Tuesday, May 31, 2011

One stroky’s journey

The literature about strokes, both in print and online formats, is undoubtedly exhaustive and exhausting. That is especially pertinent, because until today, just about everything has been exhausting to me. 

Today for the first time since I returned home after my April 22 stroke I made it through a whole day at home without dissolving into an afternoon nap of two hours or more. PROGRESS! And it wasn’t all at home. Husband Walter and I engaged in community integrative therapy (That is an actual term that I heard a therapist use) today which included a visit to Coffee Fusion for tea, coffee, and a little visiting in person and online; shopping at Wal-Mart, Lowes and Sears. The last two I read a book in our van while hubby zipped in to finalize his price-checking and purchase of a new lawnmower. 

All that means I am getting stronger. I will periodically be posting such enlightening tidbits about my stroke journey, when I am not engaged in enthusiastic napping, that is. No research; just my impressions.

Friday, May 27, 2011

Home again, home again!

This welcome-home message from Gulf Coast Research Lab colleagues greeted me as we arrived home from the rehab center Tuesday, May 24.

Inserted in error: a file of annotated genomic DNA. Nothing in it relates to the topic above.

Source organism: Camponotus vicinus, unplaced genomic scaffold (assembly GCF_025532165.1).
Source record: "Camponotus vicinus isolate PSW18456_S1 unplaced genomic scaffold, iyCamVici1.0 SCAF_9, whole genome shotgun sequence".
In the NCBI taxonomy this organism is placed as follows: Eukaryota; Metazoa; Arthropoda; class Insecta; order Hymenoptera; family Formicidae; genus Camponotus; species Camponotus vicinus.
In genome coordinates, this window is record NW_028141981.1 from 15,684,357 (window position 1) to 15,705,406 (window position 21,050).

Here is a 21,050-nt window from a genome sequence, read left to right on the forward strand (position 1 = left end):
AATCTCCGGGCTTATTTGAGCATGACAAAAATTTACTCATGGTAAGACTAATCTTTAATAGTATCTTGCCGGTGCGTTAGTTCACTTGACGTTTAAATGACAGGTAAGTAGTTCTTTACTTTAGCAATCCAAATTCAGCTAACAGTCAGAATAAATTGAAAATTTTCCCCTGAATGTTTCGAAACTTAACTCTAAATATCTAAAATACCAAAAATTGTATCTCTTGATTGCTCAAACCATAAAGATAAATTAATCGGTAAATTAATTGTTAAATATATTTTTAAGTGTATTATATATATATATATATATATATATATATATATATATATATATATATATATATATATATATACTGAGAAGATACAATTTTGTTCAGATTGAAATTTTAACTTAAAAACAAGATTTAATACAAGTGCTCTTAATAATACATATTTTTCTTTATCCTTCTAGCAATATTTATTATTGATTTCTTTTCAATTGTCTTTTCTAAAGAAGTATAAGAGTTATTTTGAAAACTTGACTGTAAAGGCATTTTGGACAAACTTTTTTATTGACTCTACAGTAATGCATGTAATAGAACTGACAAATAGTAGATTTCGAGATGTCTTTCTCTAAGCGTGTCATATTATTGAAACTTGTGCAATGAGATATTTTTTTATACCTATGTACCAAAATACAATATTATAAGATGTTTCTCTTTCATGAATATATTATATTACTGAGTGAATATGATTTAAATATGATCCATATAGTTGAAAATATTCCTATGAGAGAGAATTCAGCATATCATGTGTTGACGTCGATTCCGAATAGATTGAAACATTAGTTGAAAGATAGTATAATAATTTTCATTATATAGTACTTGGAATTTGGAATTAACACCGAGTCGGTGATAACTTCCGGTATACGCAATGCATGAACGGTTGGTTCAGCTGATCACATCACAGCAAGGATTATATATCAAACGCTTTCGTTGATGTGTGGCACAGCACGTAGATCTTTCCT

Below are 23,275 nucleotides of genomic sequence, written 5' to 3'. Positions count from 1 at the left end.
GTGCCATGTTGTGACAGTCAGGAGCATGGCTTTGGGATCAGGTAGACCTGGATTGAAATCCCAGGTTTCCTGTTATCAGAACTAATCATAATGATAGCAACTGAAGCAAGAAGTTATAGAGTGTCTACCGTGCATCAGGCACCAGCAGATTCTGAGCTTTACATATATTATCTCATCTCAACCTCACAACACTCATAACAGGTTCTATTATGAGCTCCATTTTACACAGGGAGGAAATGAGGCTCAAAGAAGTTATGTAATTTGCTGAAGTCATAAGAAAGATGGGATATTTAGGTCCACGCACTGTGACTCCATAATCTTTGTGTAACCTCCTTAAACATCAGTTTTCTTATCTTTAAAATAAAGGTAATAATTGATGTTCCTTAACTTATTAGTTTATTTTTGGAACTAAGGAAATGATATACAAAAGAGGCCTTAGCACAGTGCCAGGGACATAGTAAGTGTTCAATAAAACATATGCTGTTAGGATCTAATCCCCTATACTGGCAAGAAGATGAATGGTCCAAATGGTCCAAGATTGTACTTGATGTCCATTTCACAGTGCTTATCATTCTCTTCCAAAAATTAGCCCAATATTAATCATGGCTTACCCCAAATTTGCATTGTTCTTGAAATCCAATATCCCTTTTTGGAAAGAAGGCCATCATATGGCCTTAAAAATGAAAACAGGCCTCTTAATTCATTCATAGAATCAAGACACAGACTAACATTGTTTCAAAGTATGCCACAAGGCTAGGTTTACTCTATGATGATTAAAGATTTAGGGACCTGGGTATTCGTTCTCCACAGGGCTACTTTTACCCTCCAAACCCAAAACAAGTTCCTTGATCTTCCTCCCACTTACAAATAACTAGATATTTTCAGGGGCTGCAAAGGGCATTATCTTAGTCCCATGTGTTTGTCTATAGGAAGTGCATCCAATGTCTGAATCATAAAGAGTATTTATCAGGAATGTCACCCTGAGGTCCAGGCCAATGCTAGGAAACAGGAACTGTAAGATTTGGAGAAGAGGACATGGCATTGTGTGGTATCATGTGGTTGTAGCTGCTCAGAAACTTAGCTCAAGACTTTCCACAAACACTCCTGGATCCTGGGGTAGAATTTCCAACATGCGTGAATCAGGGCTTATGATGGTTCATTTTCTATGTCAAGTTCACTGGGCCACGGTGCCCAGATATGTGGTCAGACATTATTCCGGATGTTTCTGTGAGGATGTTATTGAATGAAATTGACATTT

Hooray! I am home! I have actually slept three nights in my own bed, snuggling wth hubby. Departure from the Singing River Comprehensive Rehab Center in Pascagoula was scheduled for late afternoon Tuesday after husband Walter finished his school bus routes.  That meant I had a full day of therapy. First night home included a fast-food supper, whohoo! . . . then early to bed for me. 

Exhaustion hits early and often these days. Wednesday, my first full day home, I slept practically the whole day except for welcomed visitors, therapy, a trip to Wal-Mart for items that facilitate independence, plus early morning wake-up routines and a few post-stroke housekeeping firsts accomplished with the help of my sister-in-law Lila.

I came home with a wheel chair, but I am working on graduating to a cane. Left arm and hand are a bit slow waking up, so right now my knees and teeth are subbing as my left hand in a variety of tasks. I will be in outpatient therapy several days a week for about a month.

I still intend to post about my early experiences as a stroke survivor. Previous attempts to reestablish a post-stroke working relationship with my computer were  agonizing and totally frustrating and exhausting. I decided my brain and body weren't ready. Writing this post has been relatively easy in comparison, even though I am using my right hand only.  

That is encouraging; a sign to me that my brain is healing!

Praise God and thanks again to all who surrounded me with prayer and are still praying for me. The journey continues!

Monday, May 9, 2011

An Easter of the senses

Below is the post I was working on April 22, the day I had the stroke. Although I didn't get to actually post it, I am going to now. As I have learned so well  now may be my only opportunity to do so. So here is my 2012 Easter post . . . a little early.

Easter was here. I was three or four. In my childish perception, Easter was a complex holiday, wrapped in the mystery of a spiritual significance that was in the very air we breathed in our daily life.